This week I read, with some interest, a description of the Voyager Space Program. Voyager 2, the second of the two spacecraft, was launched in 1977 to study Jupiter, Saturn, Uranus and Neptune, and finished its work in our solar system in 1989 with a close flyby of Neptune. At this writing, Voyager 2 studies the outer heliosphere of our system and will soon (some think …) enter deep interstellar space.
My interest, however, as a word-loving liberal arts type, lies with the Golden Record that Voyager 2 carries. Complete with symbolic directions for operation, the record contains pictures of earth, recordings of nature sounds from our planet, a 90-minute recording of music from earth (including Chuck Berry’s “Johnny Be Good!”) and, my favorite, greetings from earth in 55 languages. These are supposed to be comprehensive, revealing who we are and what we’re all about as Earthlings.
“Hello, from the children of earth,” the English greetings goes. (Seems like we might have done better, but it was the work of a committee.)
My question as we come together in our churches on Sunday is simply this: If we were to leave the briefest of messages for another church in the future and far away, and that message were to describe who we are and what we’re all about, what would that message be?
The Apostle Paul knew something of this challenge in opening his Epistle to the Ephesians. In this (I would argue), the most comprehensive of all his letters, he greets the Ephesians (and us, by association as God’s people), with three words:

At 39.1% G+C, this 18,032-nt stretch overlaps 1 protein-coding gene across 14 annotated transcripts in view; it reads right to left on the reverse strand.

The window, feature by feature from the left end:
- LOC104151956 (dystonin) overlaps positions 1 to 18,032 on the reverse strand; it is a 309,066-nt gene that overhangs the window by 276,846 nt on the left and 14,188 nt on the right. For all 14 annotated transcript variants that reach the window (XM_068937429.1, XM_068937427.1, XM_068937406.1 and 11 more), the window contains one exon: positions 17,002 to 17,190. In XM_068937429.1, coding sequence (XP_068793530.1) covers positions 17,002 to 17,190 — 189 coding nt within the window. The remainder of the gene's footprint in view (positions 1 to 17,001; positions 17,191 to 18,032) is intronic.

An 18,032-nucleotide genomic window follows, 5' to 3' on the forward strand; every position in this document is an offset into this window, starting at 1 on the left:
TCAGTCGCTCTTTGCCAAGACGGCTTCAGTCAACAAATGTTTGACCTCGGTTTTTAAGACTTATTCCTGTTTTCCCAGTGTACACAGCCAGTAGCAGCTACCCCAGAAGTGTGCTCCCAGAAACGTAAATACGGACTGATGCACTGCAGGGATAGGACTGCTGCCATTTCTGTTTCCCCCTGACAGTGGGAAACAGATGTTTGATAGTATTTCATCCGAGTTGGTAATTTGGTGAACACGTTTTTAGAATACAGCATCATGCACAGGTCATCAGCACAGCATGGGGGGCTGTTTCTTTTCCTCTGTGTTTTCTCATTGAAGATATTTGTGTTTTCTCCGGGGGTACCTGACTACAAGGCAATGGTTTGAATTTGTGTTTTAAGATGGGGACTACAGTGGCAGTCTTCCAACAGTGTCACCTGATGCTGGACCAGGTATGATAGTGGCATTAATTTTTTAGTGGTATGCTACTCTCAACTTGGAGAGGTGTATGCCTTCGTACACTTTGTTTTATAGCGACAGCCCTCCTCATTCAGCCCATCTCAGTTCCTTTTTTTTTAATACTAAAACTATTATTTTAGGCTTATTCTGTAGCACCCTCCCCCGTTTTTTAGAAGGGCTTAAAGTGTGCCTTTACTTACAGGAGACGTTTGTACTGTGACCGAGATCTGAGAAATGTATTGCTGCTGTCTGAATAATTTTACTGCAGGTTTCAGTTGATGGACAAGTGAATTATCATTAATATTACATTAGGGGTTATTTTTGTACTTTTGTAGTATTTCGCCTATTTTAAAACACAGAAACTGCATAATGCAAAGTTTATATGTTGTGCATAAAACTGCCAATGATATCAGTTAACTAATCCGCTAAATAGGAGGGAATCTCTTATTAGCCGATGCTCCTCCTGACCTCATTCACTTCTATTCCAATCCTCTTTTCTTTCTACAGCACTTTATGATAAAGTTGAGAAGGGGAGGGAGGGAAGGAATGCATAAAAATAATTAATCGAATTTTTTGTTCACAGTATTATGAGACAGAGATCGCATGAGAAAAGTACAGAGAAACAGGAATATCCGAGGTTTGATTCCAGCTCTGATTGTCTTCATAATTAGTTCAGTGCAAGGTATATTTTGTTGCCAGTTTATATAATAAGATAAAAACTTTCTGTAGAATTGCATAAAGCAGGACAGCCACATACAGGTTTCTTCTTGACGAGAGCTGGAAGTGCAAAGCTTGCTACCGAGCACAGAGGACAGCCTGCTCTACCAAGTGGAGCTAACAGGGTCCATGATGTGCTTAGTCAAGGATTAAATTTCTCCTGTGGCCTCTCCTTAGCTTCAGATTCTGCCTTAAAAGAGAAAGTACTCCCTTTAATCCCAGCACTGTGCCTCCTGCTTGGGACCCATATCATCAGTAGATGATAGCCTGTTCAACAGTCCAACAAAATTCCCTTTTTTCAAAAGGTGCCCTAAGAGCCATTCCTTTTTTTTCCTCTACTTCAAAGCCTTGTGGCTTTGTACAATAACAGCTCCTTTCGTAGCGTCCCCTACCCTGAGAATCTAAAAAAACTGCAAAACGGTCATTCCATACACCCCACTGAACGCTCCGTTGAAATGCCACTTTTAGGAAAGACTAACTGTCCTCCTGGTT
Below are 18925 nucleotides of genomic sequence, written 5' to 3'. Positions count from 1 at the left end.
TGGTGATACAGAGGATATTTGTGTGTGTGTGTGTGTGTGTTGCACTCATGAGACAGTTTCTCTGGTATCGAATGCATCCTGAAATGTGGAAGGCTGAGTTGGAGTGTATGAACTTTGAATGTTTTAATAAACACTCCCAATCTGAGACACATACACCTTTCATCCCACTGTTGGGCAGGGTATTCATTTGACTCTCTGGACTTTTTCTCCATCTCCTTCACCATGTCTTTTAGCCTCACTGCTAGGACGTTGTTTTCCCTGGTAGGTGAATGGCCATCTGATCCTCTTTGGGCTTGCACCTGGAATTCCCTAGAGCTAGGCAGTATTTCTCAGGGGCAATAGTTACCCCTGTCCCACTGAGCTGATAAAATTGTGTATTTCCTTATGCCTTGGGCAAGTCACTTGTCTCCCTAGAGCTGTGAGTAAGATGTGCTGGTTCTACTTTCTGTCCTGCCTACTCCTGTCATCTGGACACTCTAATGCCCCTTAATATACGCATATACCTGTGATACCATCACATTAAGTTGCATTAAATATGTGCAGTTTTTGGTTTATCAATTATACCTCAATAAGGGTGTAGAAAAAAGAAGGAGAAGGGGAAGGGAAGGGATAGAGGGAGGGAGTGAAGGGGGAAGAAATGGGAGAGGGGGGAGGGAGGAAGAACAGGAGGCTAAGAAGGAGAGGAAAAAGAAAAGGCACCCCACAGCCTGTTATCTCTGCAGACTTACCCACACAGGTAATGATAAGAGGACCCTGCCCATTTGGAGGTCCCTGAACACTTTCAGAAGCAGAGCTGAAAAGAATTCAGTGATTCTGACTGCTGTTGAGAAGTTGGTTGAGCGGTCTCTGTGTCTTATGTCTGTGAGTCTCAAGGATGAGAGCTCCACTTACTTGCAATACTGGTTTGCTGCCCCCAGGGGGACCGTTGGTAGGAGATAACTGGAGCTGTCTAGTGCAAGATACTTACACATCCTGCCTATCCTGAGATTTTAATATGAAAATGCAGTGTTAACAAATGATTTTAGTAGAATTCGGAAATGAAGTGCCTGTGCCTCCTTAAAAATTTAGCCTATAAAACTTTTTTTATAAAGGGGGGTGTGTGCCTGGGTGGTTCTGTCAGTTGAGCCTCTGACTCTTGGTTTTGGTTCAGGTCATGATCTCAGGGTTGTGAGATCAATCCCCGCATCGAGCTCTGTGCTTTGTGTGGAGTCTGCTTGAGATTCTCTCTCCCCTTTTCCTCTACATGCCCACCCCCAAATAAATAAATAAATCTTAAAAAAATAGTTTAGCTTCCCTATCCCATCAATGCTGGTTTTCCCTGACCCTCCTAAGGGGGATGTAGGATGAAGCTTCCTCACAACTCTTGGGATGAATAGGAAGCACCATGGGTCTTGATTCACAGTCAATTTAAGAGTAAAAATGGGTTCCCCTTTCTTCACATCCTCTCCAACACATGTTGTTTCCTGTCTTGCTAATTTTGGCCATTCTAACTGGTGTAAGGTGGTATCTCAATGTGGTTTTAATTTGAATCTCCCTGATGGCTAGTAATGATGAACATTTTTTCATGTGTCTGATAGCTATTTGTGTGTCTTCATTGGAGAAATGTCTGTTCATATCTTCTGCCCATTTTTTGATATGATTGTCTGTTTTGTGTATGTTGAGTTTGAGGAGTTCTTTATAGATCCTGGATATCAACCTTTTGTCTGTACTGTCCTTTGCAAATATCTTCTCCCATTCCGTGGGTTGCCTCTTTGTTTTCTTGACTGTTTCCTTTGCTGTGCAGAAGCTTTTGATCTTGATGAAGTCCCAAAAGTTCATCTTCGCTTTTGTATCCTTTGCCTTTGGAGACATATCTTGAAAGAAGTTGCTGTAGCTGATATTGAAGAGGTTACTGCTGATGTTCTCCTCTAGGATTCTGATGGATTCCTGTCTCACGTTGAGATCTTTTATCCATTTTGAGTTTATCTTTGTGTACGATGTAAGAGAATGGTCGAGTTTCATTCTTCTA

Grace … and peace
This comprehensive greeting captures the entire letter. “Grace” … God’s unmerited favor, to you. This is, if any word is, the Gospel in one word. And, Paul extends it to the Ephesians, and us, to describe God’s work in bringing us back to relationship with Himself through the active obedience of His Son, Jesus.
“Peace” … the Shalom, the well-being of God. Yours now, because of God’s grace.
These words taken together describe God’s part (the active cause) and our part (the reactive condition) of our new status in Christ and our new relationship with God and each other. In these words we have a microcosm of what Paul will lay out in the following six chapters: “Live together as God’s people (peace!) in the manner you’ve been called by God (grace!). … walk in a manner worthy of the calling to which you have been called … (4.1).
So, maybe our comprehensive greeting to our future selves in our Christ-following children and grandchildren is simply this: GRACE and PEACE. Maybe, that’s your greeting this week to any fellow, Christ-following, believing friend you meet.
So, say it! Find somebody, and greet them with GRACE and PEACE. Then, read the rest of Paul’s letter to the Ephesians, beginning with Paul’s blessing in verses 3-14 that includes his magisterial description of our new position in Christ.
GRACE and PEACE!
The following questions will be helpful as you get starting thinking about Ephesians:
Reflect a bit on Paul’s three-word greeting. How does GRACE and PEACE describe the Gospel?
Read Eph 1.1-2. Paul also describes himself, as the sender of the letter, and the Ephesians, as its recipients. How does he describe both himself and the Ephesians, as those who are able to share grace and peace?
Thinking ahead a bit, why do you speculate that you are able to share grace and peace with everyone else who is “in Christ”?
Thinking personally and practically, are you really able to say “grace and peace” to every other professing believer in your life? If your not, how would further comprehension of God’s grace and peace change your relationship with that person or those people?